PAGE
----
Khalsa Ji’s devotion and dedication eventually led him to take over Giani Santa Singh Ji’s duties as the Head Teacher. There were 5 students under Giani Santa Singh Ji at that time. After Khalsa Ji took over the duties from Giani Santa Singh Ji at the Vidiyala, 22 students enrolled to be trained as parcharaks. Of these initial batch of students, 5 of then graduated in 1979 and went on to do parchar fulltime in various parts of Malaysia. Giani Dalgit Singh Ji (currently at Gurdwara Dharamsala Kuala Lumpur), Late Giani Jagjit Singh Ji (Gurdwara Pusing, Ipoh), Ranjit Singh Ji (Bentong, Pahang), Giani Gurnam Singh Ji (currently in Gurdwara Sahib Muar, Johor), Surinder Singh Ji (Giani Jagjit Singh Ji’s brother).
After leaving Vidiyala in 1979, he started training parcharaks at Gurdwara Mantin in Negri where the Late Giani Jagjit Singh Ji Khalsa started his sewa after graduation from the Vidiyala. Dedicated students from Vidiyala who were under him, followed him to the Gurdwara as well. Amongst those who join to be trained as parcharaks at Gurdwara Mantin was Giani Sukhdaiv Singh Ji (Gurpuri Foundation).
At Gurdwara Mantin, Khalsa Ji encouraged youth from Singapore and Malaysia to setup a registered society known as Sant Baba Sohan Singh Ji Vidiyala to promote the message and mission of Sant Ji, but this was turned down as there was already a society registered bearing that name; hence Sri Guru Gobind Singh Ji Khalsa Gardh was chosen. The aim of this society was to promote and educate people on Sikhi and Gurbani parchar, not just locally but in the global arena.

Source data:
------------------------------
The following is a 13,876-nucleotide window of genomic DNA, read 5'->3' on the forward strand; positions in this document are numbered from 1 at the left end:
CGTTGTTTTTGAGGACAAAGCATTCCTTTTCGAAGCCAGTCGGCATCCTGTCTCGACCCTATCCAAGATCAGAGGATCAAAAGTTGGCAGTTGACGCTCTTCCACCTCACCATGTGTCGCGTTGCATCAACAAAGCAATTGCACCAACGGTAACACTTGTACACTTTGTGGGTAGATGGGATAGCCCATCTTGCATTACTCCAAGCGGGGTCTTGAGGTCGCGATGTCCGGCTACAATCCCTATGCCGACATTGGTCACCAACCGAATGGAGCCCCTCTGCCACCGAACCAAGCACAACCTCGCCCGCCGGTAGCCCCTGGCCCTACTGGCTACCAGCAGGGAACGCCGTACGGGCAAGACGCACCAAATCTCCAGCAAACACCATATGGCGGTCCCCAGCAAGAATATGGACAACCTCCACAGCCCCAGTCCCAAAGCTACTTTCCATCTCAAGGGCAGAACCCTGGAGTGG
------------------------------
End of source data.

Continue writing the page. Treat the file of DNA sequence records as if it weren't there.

This missionary work eventually led to the formation of the Sant Baba Sohan Singh Melaka Kirtani Sewak Jatha in 1979.
In the name of parchar, the jatha toured countries like Germany, Holland, United Kingdom, Pakistan, India, Indonesia and Singapore. Since, 1980 the Jatha also conducted annual Barsi programmes in Kuala Lumpur (Malaysia) inviting foreign and local kirtani jathas to participate. This was done in commemoration of Sant Baba Sohan Singh Ji’s Barsi (Death Anniversary).